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Wednesday, January 31, 2007

Philosophy and Canon

My study on the relation between Scripture and practical wisdom has turned to the threefold division of the OT canon according to Jer. 18.18 into the torah of the priest, the counsel of the wise, and the word of the prophet. The Torah is the five books of Moses, the Prophets are Joshua, Judges, Samuel, Kings, Isaiah, Jeremiah-Lamentations, Ezekiel, and the Twelve, and the Writings are everything else in the OT, particularly the Ezra books, the Psalms, and the wisdom literature. I am especially indebted to Walter Brueggeman's book, "The Creative Word" from Fortress Press.

It is clear that while all scripture is inerrant, there are relations of authority in between these sections of the canon. The Torah is absolutely authoritative,the authority of the prophets is subject to the Torah, and the writings are subject to both of the others. This is seen in the different degrees of care taken in the transmission of the text. Scribes that were nattingly meticulous in copying the Torah took more liberties with the wisdom literature.

The wisdom literature in fact seems to have had to have been "canonified" before they could be canonized. A good example is Ecclesiastes which purports to have been written for the most part by Solomon, identifying himself as the Preacher, at a time when his spiritual status was very much in question -- that is, sometime after his corruption by his wives and the abuses that led into the divided kingdom. He expresses a view that seems at odds with biblical faith which made its canonization difficult. But the book begins with a reference to the Preacher in the third person, and ends with a third person reference to the Preacher along with a general statement about the preacher's speeches as well as a general statement about wisdom. What seems to have happened is that an editor added the more constructive parts -- especially the claim that the sum of the matter is to fear God and obey His commandments -- and this is what makes the book as a whole acceptable in the canon (hence I say that it was canonified in order to be canonizable).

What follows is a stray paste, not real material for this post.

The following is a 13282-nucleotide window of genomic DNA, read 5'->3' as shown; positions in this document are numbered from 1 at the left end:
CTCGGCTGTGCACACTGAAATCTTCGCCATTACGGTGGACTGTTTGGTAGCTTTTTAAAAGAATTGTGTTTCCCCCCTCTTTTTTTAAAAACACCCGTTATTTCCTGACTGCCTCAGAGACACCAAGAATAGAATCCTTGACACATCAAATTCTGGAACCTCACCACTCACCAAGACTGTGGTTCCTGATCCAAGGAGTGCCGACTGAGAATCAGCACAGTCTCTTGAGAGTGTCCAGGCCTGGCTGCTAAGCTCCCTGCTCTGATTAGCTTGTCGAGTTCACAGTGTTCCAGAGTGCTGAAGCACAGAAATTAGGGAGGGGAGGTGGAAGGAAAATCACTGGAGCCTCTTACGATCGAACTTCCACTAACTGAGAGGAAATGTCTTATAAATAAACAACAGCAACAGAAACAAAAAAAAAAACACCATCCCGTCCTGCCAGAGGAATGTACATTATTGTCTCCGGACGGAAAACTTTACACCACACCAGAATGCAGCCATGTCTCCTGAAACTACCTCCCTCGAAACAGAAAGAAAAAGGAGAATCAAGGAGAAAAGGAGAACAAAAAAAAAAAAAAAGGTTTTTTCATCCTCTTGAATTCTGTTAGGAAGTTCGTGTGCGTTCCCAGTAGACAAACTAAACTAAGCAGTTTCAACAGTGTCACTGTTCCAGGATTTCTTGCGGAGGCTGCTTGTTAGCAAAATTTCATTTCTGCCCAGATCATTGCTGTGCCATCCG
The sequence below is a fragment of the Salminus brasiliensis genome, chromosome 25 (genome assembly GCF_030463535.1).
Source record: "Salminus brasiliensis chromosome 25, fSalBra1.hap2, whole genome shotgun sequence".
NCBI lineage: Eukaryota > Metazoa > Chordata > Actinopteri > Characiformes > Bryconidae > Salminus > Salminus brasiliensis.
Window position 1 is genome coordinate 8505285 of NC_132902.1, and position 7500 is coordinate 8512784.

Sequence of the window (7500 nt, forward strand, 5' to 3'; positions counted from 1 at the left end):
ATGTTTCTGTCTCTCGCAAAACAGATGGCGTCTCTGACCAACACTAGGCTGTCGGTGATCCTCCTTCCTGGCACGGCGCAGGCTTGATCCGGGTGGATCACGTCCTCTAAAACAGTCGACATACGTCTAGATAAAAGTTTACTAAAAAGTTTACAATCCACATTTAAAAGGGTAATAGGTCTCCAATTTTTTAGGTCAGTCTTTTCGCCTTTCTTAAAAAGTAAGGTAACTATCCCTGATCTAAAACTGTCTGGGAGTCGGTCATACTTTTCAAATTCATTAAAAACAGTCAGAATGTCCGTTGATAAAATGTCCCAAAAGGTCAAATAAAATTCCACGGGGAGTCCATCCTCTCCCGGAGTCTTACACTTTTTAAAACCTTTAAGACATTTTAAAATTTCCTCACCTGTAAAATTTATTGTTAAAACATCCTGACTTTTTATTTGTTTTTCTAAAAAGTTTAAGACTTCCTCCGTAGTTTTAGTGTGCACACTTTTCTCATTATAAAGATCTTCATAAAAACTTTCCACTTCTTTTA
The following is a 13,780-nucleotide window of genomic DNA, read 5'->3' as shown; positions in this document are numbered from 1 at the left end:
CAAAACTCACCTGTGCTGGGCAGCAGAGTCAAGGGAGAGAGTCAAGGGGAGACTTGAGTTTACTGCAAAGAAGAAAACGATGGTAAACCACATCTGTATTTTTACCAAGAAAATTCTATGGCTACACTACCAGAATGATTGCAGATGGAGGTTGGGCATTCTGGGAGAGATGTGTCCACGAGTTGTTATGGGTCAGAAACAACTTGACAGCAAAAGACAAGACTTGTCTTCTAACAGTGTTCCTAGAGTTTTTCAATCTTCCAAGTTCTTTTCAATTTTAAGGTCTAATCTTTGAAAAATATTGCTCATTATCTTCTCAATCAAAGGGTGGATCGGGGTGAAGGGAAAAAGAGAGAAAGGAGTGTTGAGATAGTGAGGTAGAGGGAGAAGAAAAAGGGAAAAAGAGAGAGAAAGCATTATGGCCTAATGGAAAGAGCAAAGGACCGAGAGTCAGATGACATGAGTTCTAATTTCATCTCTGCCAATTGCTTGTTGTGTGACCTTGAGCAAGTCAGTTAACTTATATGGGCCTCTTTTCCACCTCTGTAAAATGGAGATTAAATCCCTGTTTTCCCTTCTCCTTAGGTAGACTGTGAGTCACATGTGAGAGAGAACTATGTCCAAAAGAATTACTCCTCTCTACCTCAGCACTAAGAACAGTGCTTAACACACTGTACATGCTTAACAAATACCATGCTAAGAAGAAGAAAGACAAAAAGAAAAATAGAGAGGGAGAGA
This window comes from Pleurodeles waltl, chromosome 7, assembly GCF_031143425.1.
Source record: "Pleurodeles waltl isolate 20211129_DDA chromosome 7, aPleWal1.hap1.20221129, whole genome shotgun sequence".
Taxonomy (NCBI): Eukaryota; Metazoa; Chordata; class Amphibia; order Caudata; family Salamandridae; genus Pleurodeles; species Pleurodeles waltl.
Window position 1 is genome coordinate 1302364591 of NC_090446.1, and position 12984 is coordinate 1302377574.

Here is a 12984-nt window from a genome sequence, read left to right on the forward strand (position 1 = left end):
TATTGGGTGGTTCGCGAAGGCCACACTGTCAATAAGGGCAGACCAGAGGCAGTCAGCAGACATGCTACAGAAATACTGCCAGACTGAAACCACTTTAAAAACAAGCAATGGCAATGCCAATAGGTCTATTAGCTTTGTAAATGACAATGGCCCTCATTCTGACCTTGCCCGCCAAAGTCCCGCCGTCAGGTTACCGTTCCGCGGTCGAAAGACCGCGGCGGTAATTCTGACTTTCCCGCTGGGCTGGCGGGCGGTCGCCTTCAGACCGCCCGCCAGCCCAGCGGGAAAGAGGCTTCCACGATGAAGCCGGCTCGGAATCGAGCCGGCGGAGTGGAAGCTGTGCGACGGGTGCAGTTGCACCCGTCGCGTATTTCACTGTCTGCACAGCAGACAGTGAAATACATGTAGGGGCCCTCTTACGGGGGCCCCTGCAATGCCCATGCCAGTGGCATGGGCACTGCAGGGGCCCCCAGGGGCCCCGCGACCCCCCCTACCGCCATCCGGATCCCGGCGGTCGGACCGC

We only need to add that, while the New Testament has not been traditionally classified into such sections the three functions can be seen to be performed in various ways in the New Testament as well.

The wisdom literature is neither the Law of God nor the word of the Lord but rather based on ordinary life experience of the authors in service to the Torah. The purpose of the wisdom lit is to show us how to live life by God's law. Consequently, it is the most humanistic part of the canon. It represents a sanctified humanism and provides a model for our own progress into an adult faith. In the wisdom lit God normifies human understanding within limits and discourages it from becoming either autonomously self-sufficient or despairingly useless.